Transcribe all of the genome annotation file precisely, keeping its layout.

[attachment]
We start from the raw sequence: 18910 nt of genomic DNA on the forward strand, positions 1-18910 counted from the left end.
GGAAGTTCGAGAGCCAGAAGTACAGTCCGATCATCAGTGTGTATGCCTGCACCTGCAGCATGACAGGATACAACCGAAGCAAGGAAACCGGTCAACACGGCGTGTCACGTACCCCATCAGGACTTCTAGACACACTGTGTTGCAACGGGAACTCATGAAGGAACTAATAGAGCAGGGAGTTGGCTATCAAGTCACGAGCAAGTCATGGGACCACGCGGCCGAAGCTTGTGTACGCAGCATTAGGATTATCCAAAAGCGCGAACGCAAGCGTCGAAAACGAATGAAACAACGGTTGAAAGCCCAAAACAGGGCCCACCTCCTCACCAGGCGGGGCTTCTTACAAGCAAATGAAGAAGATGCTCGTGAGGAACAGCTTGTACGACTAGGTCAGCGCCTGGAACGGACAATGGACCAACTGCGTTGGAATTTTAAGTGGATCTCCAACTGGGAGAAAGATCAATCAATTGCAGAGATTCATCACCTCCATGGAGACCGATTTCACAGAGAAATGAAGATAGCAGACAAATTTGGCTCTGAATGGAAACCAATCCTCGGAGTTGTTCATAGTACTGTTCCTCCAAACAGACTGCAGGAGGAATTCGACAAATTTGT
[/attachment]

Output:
We start from the raw sequence: 18910 nt of genomic DNA on the forward strand, positions 1-18910 counted from the left end.
GGAAGTTCGAGAGCCAGAAGTACAGTCCGATCATCAGTGTGTATGCCTGCACCTGCAGCATGACAGGATACAACCGAAGCAAGGAAACCGGTCAACACGGCGTGTCACGTACCCCATCAGGACTTCTAGACACACTGTGTTGCAACGGGAACTCATGAAGGAACTAATAGAGCAGGGAGTTGGCTATCAAGTCACGAGCAAGTCATGGGACCACGCGGCCGAAGCTTGTGTACGCAGCATTAGGATTATCCAAAAGCGCGAACGCAAGCGTCGAAAACGAATGAAACAACGGTTGAAAGCCCAAAACAGGGCCCACCTCCTCACCAGGCGGGGCTTCTTACAAGCAAATGAAGAAGATGCTCGTGAGGAACAGCTTGTACGACTAGGTCAGCGCCTGGAACGGACAATGGACCAACTGCGTTGGAATTTTAAGTGGATCTCCAACTGGGAGAAAGATCAATCAATTGCAGAGATTCATCACCTCCATGGAGACCGATTTCACAGAGAAATGAAGATAGCAGACAAATTTGGCTCTGAATGGAAACCAATCCTCGGAGTTGTTCATAGTACTGTTCCTCCAAACAGACTGCAGGAGGAATTCGACAAATTTGT